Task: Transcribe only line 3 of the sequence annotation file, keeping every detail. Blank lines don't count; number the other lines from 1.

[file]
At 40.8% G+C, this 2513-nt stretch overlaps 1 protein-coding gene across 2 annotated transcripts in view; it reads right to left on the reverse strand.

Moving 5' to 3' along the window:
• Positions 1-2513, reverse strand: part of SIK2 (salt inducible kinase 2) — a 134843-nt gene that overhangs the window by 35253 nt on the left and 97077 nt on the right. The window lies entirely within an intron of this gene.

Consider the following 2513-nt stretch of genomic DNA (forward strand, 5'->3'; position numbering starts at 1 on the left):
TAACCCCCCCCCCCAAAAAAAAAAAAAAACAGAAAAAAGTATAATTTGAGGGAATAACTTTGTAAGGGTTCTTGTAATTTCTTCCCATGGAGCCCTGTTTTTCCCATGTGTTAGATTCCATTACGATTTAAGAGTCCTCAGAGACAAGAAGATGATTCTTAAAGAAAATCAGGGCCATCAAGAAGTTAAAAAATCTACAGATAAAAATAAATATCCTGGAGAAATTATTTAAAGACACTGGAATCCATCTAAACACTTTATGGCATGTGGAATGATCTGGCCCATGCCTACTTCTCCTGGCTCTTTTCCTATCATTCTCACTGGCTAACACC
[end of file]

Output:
• Positions 1-2513, reverse strand: part of SIK2 (salt inducible kinase 2) — a 134843-nt gene that overhangs the window by 35253 nt on the left and 97077 nt on the right. The window lies entirely within an intron of this gene.